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Selections Spring 2009 Apparently Invisible

THE D R AWI N G CENTER

84


Selections Spring 2009 Apparently Invisible

February 20 – March 28, 2009

MAIN GALLERY

Curated by Nina Katchadourian Joanna Kleinberg Rachel Liebowitz


D R A W I N G P A P E R S 84

Essay by Nina Katchadourian Joanna Kleinberg Rachel Liebowitz


Apparently Invisible

Imagine the following not uncommon scenario: You enter a space to look at art. This act is accompanied by a kind of readiness, an attentive stance that is different from your standard ways of seeing the world. You are ready to see things that can be seen and understand things about the work that can be known, such as the intention behind the work, its material, the way it was made, any meaning it might bear, and why it is on display. Even if some of those things may be challenging to determine, you can be sure that the artwork will announce itself clearly, so you can begin to decipher what is and what is not the art. So prepared, you come upon something that does not quite register. Paradoxically, almost because you are having trouble seeing, you cannot stop looking. The work is a source of uncertainty rather than enhanced knowledge, at least at this stage. And you wonder if anything productive could come from this uncertainty, an uncertainty made manifest on many levels: aesthetic, material, perceptual, conceptual. With Apparently Invisible, a show of nine artists whose works all skirt the edge of perception and cognition, we have actively sought to evoke just this kind of scenario. It is not because we believe in antagonizing the audience—quite the opposite. All of the work gathered in Apparently Invisible trusts in the patience and perseverance

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of its potential viewers. It takes that initial act of entry, that attentive stance, as an occasion to ask just how it is that we come to know what we do. It takes seriously that we have questions about how to make sense of our visual world, especially in instances when that world appears fugitive from our senses. It should come as no surprise then that many of the artworks in Apparently Invisible are physically hard to see: optical boundaries are blurred between the object and the gallery space, between figure and ground, and so the works require a very careful kind of inspection, a literal double-take. Elana Herzog and Chris Nau have each created site-specific works that are made in, on, and slightly off the wall. For Nau, the process begins by drawing with graphite directly onto a Sheetrock wall. The artist then methodically cuts at layers of the surface with a jigsaw, removing pieces, sanding them, and shimming them back into place to construct a composition of forms that are, as he puts it, “specific and believable, but not anchored to anything identifiable.” By a very different route, Herzog’s wall installations appear to be, as the artist notes, “simultaneously emerging from and disappearing into the wall.” Using an air-powered staple gun, Herzog anchors ordinary household fabrics directly to the wall. She then tears away much of the fabric, leaving behind threads and remnants of the pattern. Her stapling often mimics and enhances the structured weave of the remaining fabric, an effect that seems paradoxically restorative, as if attempting to prevent further fraying. The gallery wall is usually stable, neutral and invisible—a mere support structure for the artworks hung upon it. But as Herzog’s and Nau’s walls absorb and record the transformative processes enacted upon them, they expose materially what walls are really made of: drywall, paper, dust and paint. A visit to any hardware store underscores this fact. But activated in this way in the gallery space, the gallery wall becomes unpredictable, an object of interrogation. In a similar vein, Janine Magelssen uses both the wall and the floor for installations of multiple, small white objects made from wood, putty and plaster. She builds up spare, rectilinear marks into reliefs and small sculptural forms that relate to one another and yet ques-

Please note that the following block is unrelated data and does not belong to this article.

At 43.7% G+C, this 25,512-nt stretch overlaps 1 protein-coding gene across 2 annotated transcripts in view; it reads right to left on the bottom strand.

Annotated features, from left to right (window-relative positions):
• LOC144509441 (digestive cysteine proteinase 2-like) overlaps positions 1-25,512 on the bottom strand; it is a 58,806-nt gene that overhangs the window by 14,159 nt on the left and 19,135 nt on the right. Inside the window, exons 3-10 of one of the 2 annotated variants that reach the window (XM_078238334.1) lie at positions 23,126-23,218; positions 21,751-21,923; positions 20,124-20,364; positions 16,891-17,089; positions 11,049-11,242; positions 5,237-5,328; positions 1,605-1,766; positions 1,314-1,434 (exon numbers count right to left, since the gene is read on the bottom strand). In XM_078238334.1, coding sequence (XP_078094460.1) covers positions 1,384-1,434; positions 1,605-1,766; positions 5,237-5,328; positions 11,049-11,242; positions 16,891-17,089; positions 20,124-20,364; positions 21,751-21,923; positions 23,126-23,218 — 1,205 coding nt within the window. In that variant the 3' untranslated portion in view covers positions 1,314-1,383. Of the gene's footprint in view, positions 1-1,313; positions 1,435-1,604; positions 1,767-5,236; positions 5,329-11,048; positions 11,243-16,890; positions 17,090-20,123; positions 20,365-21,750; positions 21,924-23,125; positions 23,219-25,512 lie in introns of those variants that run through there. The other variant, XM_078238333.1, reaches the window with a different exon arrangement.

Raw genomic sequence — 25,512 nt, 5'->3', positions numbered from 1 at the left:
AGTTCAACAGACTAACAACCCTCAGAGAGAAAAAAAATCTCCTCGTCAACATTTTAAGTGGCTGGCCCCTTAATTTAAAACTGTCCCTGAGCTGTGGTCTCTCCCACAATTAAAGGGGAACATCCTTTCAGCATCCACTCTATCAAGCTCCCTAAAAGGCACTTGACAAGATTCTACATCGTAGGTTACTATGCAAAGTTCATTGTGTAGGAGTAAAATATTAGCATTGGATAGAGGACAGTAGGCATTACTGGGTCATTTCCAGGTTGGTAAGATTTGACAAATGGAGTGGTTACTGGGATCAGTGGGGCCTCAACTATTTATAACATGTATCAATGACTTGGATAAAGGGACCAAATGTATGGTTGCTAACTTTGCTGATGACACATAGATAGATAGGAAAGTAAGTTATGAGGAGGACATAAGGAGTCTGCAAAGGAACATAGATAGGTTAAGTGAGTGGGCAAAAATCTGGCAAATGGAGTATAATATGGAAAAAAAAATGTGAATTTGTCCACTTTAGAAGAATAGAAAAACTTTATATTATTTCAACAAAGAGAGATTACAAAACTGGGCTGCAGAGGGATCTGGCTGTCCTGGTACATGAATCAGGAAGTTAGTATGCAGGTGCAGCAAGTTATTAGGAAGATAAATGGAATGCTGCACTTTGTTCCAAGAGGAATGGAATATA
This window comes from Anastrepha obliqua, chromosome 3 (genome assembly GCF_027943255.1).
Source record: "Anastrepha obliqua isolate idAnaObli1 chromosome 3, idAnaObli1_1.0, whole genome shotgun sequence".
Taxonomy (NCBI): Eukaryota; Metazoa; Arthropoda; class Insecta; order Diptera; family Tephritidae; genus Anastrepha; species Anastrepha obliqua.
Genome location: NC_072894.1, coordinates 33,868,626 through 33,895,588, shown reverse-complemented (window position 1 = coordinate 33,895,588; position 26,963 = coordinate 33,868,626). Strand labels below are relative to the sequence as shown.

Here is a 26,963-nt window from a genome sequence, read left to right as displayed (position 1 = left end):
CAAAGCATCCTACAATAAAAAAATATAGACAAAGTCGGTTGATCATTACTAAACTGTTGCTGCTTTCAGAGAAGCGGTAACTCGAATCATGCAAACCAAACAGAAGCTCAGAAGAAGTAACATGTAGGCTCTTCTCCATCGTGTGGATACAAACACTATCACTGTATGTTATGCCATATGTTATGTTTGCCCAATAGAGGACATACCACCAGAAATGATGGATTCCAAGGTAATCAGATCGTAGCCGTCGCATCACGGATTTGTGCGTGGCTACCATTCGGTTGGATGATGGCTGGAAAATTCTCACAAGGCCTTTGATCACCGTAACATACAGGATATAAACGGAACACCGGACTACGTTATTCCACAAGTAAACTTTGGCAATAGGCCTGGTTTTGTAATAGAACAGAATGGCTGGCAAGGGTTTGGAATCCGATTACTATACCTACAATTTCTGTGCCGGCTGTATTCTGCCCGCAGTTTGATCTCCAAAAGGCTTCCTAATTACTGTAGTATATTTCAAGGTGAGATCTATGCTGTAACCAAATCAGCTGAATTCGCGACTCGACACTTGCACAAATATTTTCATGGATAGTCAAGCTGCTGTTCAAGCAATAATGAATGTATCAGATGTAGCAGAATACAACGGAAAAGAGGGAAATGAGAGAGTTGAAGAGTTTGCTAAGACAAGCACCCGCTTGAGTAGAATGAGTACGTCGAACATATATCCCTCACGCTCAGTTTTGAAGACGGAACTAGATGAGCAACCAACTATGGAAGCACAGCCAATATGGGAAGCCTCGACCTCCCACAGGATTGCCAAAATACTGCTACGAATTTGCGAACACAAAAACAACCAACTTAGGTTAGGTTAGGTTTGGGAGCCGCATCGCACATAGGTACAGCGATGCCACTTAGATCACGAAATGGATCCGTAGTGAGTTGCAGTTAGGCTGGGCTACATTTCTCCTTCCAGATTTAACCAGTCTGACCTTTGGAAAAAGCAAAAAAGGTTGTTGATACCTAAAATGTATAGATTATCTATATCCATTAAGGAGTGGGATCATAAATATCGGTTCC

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tion their own legibility. As Magelssen explains, “I examine how much I can reduce form, color and gesture before the work’s physical and sensuous effects are lost.” While Magelssen’s work is concerned with formal legibility, Marietta Hoferer’s panels, constructed from faint pencil and lines of transparent and white tape, concern themselves with the limits of perceptual legibility. At first glance, her meticulous, grid-like formations and white-on-white surfaces are all but imperceptible. Yet as one’s eyes adjust, the geometric patterns become more apparent, revealing a luminous surface that changes with the light and one’s shifting vantage point. And while they initially seem strict and controlled, Hoferer’s pristine and exacting fields reveal themselves to be very handmade and born of humble materials. While Hoferer and Magelssen’s works seem to come into focus only at close range, the rhythmic matrix of lines in Anne Lindberg’s pieces and the labored, linear accumulations of graphite pencil in Michaela Frühwirth’s work assert their presence from a distance. Lindberg’s repetitive marks are the result of painstakingly hand-drawn lines that vary according to the pressure exerted by her hand. The repeated lines differ in tone and density, and the image recalls a seismograph readout or a sonic waveform (one gets the sense of a shape passing through the drawing, some sort of undulating field or disturbance). Frühwirth’s drawings on the other hand engage the darker end of the perceptual scale. Her irregular black forms emerge out of a rippled, worked-over surface of graphite marks so emphatic and repetitive that the paper itself buckles under the strain. There is more drawing in this drawing than initially appears possible or even sustainable by the materials in use. Cognitively, Apparently Invisible asks us to confront what criteria we use to judge whether a mark is made or found. Janet Passehl’s muted cloth sculptures are created by staining cloth with tea, drying it, folding it into precise geometric configurations, and then ironing out the creases. The grain of the cloth, its texture, weave and edges, becomes the ostensible subject matter of the work, while the tiny, almost imperceptible imperfections in the fabric (shrinks, stitches,